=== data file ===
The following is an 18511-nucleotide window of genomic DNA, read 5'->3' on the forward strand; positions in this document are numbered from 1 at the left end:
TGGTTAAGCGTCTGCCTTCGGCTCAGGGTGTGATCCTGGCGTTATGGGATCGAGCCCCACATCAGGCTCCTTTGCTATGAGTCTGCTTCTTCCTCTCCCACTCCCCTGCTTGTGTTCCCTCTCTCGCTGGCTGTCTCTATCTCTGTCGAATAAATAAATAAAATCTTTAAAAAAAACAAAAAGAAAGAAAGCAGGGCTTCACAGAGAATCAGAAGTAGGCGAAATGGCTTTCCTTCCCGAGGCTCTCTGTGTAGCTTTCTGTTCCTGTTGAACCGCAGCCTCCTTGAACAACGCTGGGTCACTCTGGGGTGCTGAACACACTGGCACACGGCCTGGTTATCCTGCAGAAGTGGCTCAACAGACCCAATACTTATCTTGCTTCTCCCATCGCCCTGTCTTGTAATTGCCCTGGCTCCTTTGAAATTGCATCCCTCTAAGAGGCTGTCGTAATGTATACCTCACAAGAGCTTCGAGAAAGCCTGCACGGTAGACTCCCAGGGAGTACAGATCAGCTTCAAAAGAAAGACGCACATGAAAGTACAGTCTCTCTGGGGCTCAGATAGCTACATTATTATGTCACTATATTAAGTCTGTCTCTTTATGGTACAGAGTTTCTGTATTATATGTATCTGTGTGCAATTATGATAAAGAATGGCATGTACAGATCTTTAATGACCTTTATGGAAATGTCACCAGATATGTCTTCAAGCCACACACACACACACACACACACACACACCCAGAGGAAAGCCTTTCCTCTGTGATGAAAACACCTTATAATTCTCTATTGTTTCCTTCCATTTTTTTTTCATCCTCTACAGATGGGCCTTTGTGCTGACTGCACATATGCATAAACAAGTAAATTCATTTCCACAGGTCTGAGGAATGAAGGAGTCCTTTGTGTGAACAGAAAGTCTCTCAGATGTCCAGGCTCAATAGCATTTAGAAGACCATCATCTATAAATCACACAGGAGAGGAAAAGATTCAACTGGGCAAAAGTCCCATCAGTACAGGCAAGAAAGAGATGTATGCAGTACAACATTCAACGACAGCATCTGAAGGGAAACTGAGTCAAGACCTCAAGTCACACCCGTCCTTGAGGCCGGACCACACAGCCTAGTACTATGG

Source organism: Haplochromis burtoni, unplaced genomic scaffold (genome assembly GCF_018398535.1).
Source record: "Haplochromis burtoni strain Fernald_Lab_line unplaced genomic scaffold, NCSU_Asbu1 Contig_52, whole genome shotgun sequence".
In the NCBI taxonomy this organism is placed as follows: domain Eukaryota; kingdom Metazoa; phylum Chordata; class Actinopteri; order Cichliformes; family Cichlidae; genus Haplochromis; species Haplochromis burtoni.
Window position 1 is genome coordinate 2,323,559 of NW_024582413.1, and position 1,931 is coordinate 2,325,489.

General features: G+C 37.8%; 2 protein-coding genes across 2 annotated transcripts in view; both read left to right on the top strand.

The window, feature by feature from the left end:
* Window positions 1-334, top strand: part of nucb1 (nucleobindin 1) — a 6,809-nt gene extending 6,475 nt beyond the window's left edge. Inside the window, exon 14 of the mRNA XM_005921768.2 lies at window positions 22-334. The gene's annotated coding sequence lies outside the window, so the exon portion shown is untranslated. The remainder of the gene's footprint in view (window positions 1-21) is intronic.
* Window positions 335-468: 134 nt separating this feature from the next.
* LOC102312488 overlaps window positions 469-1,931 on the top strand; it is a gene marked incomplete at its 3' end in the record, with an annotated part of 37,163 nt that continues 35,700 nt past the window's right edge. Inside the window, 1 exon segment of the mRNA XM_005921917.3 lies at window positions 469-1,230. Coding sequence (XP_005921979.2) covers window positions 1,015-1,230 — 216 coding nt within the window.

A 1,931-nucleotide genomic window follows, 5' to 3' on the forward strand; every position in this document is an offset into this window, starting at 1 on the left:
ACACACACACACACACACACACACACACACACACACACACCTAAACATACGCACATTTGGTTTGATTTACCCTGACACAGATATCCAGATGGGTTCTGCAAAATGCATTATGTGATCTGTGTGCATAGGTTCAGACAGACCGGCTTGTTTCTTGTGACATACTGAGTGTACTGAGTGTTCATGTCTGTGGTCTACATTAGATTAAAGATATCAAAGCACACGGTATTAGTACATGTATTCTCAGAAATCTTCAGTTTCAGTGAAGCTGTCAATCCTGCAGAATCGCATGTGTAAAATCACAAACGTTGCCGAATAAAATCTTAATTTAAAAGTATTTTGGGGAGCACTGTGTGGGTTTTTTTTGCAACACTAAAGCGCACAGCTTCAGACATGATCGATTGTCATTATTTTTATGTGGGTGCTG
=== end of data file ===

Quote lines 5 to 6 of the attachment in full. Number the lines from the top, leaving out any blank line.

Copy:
In the NCBI taxonomy this organism is placed as follows: domain Eukaryota; kingdom Metazoa; phylum Chordata; class Actinopteri; order Cichliformes; family Cichlidae; genus Haplochromis; species Haplochromis burtoni.
Window position 1 is genome coordinate 2,323,559 of NW_024582413.1, and position 1,931 is coordinate 2,325,489.